How You Establish Your Bank Accounts Matters

  • Jun 11 2018
Make Sure Your Accounts Are Properly Titled

Bank accounts can be titled in many different ways. You need to be careful how you title your accounts to ensure consistency with your estate plan.

First, you can title your account in your name only, which means that only you can take money out of the account. Upon your death, the account becomes part of your probate estate and is distributed according to your Will.

Second, you can title your account jointly with another person. In that case, either you or the other person can take money from the account. Upon your death, the account will become the property of the other person if you designated the account as passing to the other person pursuant to a right of survivorship. Accounts of this type are sometimes titled “JTWROS”, which stands for joint tenants with right of survivorship. One benefit of this type of account is that it gives the surviving owner immediate access to the funds so they can be utilized for immediate expenses after the death of the first owner.

Third, you can title your account jointly but without a right of survivorship. Upon either owner’s death, one half of the proceeds belong to the deceased owner’s estate, and one half to the surviving owner.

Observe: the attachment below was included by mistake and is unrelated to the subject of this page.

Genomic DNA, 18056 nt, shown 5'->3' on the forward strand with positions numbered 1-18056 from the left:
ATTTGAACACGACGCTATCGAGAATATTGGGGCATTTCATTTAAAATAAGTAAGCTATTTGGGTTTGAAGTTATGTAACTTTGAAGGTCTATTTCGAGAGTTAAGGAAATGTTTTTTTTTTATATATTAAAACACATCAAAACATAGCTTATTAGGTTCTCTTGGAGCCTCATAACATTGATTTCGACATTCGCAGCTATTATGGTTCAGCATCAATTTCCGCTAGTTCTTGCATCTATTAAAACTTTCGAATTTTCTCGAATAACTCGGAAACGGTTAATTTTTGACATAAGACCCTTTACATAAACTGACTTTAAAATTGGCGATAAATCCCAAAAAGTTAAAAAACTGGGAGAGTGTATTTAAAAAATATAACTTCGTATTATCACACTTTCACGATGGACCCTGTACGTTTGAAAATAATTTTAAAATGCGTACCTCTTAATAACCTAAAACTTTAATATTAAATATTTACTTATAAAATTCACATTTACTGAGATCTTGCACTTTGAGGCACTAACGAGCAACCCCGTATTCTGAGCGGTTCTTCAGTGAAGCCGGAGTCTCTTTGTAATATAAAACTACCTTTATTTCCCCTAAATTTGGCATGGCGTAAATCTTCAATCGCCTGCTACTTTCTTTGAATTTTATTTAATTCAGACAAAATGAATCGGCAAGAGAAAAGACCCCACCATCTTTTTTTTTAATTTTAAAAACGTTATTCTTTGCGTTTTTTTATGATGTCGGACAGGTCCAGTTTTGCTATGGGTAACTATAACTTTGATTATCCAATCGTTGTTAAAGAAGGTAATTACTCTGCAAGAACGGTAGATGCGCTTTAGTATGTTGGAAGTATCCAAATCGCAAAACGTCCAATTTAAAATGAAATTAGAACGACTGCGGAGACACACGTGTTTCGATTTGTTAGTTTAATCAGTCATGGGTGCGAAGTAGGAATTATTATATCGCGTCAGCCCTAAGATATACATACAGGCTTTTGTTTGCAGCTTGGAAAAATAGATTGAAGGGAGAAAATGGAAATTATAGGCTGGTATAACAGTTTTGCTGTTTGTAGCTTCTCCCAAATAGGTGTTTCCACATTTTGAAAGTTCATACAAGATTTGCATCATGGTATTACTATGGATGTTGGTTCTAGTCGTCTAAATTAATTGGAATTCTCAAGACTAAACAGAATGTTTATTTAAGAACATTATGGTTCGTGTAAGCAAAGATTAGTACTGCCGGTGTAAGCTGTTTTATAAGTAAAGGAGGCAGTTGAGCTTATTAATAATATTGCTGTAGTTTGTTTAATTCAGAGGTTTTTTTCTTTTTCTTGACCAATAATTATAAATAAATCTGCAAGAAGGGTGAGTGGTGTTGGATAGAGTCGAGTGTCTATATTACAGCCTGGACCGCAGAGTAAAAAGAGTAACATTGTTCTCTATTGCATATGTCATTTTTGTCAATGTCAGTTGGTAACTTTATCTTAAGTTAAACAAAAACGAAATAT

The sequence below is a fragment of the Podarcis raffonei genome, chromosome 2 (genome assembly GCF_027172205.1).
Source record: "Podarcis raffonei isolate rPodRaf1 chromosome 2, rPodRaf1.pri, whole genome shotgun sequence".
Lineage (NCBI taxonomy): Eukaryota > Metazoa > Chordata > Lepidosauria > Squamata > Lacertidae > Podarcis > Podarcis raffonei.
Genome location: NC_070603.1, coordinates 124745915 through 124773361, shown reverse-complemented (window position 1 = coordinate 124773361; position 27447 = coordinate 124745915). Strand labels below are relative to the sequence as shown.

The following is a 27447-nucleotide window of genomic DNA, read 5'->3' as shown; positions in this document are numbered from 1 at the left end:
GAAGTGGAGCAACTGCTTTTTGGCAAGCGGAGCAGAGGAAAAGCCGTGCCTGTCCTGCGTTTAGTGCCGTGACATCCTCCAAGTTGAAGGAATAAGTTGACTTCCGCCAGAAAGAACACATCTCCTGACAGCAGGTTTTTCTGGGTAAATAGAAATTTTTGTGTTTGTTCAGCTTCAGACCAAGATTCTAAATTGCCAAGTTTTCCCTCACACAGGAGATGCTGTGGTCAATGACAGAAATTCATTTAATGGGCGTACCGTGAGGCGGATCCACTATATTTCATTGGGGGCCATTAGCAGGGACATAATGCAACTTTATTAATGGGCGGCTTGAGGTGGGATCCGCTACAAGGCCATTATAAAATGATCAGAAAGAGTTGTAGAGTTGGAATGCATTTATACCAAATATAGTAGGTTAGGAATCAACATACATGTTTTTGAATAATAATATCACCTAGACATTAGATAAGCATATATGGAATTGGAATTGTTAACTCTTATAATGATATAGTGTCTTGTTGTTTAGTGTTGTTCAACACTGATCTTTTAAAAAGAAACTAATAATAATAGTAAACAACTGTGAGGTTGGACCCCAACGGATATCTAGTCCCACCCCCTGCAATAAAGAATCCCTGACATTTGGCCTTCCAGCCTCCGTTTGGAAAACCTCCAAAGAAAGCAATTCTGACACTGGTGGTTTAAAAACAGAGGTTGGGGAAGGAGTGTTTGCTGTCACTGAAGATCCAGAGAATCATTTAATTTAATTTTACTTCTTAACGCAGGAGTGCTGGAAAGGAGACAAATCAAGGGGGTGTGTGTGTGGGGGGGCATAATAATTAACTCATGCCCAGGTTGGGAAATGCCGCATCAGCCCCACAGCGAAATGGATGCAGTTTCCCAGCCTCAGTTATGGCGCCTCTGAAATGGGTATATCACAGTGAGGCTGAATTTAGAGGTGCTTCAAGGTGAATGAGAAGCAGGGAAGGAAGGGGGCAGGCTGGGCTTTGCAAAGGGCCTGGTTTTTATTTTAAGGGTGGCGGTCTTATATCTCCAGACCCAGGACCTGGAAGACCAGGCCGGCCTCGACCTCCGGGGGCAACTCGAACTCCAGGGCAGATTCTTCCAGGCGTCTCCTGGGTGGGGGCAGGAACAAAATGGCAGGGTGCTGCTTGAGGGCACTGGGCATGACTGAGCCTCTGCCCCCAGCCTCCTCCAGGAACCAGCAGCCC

Fourth, a second person can be added to an account “for the convenience” of the current account holder. This allows the person to assist you with paying your bills and general banking. The account remains your sole property, and upon your death, the account becomes part of your probate estate and is distributed according to your Will.

Fifth, you can title your account “POD” (payable on death), or “ITF” (in trust for) another person. During your life, the account remains in your sole control, but upon your death, the account is transferred to the designated person. You may close or change the account at any time, and the other person has no rights to the account during your lifetime.

Sixth, you can establish a “Uniform Transfers to Minors Act” (UTMA) account for a minor, with yourself or another person as Custodian. These funds must be used by the Custodian for the minor’s benefit during the minor’s lifetime, and when the minor reaches 18 or 21 (you decide which), the funds are distributed to the minor as his or her sole property. The UTMA statute provides a useful way to leave money to a minor outside of your probate estate.

Since there are so many ways you can title your bank accounts, it is important to make sure your accounts are titled consistent with your estate plan. If you have questions or need assistance in reviewing your accounts, you may contact our estate planning attorneys to discuss options that best meet your needs.

Posted in: Estate Administration, L.I.F.E. Group Blog



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